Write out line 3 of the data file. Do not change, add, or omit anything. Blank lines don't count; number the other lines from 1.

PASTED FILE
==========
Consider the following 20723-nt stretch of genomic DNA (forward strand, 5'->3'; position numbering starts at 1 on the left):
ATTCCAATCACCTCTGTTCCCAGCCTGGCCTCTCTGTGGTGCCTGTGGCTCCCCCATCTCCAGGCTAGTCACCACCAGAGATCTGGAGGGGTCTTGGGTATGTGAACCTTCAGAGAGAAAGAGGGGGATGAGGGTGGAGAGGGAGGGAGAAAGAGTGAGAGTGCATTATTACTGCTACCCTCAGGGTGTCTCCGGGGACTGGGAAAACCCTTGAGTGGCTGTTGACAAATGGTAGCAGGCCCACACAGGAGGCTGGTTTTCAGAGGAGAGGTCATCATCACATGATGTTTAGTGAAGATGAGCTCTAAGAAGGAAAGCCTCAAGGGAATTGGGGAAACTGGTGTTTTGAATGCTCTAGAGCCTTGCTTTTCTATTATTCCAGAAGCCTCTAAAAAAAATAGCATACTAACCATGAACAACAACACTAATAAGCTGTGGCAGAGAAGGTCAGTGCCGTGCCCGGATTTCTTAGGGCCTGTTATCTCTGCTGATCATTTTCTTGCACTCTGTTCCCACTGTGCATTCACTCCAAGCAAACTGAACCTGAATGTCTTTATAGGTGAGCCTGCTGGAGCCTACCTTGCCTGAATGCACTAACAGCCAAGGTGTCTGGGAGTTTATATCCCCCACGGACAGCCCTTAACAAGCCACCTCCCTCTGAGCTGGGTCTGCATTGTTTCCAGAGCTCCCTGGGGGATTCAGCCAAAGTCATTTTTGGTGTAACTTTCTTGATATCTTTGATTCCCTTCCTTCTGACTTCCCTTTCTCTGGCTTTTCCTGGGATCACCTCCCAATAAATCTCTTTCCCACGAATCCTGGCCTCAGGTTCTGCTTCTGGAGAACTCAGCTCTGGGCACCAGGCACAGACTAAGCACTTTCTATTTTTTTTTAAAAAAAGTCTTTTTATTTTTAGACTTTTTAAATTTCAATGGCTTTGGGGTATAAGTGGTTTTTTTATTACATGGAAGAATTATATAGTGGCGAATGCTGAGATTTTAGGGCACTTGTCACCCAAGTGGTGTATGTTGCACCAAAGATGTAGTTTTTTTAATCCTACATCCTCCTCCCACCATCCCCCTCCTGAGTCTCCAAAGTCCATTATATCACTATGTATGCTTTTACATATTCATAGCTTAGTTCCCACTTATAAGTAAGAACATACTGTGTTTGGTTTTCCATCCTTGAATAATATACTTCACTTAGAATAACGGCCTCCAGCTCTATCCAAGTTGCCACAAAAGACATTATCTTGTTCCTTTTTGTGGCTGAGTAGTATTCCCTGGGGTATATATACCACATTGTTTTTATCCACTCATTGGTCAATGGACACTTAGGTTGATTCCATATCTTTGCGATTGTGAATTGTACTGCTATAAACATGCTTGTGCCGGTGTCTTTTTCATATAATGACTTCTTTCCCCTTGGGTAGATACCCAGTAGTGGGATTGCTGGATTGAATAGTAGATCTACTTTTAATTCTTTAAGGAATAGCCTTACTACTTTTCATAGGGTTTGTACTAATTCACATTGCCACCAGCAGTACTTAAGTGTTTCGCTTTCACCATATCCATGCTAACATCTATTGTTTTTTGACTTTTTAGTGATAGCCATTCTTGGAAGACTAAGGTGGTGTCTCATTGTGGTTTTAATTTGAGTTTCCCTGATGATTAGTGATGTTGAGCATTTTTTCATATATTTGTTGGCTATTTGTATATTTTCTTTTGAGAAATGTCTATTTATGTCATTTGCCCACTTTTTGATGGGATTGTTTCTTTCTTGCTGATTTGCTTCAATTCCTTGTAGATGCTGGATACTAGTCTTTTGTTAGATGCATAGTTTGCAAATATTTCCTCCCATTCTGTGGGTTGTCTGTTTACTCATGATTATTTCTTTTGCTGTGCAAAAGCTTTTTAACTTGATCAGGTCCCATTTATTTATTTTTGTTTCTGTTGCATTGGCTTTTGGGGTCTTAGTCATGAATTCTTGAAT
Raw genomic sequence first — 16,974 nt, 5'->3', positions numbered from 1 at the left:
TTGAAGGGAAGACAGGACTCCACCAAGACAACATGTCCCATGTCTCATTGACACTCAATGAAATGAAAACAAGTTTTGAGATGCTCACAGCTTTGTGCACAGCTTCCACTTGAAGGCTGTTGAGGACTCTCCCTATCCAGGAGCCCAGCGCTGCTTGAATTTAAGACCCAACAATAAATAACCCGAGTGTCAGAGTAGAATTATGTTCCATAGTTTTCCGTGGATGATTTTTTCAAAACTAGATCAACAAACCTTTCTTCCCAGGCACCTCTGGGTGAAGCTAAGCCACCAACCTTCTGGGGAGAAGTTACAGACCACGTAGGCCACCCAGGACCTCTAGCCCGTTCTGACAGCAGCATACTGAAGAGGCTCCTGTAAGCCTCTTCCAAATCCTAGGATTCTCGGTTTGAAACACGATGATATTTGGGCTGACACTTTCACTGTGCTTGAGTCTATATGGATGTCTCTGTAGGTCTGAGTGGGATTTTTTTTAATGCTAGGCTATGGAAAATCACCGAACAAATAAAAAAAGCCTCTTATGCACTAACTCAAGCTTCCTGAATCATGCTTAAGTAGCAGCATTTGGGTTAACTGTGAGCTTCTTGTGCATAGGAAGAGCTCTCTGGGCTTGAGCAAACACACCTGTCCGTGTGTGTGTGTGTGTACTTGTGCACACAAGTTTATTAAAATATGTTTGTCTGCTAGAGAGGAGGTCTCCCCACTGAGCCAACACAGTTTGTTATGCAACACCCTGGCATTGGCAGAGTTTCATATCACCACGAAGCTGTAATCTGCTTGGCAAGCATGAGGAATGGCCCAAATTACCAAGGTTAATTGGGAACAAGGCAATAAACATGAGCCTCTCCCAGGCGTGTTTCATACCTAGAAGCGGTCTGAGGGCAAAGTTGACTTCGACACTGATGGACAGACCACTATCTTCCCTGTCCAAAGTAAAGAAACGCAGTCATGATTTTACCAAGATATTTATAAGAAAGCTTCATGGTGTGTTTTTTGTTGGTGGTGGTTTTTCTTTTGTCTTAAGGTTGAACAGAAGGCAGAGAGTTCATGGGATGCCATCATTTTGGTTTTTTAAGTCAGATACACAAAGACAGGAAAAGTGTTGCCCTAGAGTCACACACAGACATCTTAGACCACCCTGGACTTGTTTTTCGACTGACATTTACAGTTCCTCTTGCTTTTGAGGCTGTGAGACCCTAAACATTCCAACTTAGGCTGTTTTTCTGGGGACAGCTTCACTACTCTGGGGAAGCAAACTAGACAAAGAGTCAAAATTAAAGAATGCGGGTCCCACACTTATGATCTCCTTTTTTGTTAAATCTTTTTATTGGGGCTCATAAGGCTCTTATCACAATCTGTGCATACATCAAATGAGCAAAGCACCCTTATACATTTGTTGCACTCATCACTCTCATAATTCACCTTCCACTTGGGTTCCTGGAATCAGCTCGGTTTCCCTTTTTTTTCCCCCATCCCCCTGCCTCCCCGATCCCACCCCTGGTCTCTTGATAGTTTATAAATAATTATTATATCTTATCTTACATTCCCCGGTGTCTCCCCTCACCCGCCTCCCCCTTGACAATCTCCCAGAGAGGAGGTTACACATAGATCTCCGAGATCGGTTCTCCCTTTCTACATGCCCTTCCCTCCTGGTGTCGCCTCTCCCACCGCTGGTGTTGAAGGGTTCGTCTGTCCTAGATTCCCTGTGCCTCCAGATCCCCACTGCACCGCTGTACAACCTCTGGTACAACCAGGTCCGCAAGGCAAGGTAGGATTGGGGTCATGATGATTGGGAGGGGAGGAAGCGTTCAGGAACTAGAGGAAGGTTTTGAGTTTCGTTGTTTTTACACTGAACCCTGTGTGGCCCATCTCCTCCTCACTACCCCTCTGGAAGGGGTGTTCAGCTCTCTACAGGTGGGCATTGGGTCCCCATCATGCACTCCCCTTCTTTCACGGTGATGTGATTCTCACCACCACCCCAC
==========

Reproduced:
Raw genomic sequence first — 16,974 nt, 5'->3', positions numbered from 1 at the left: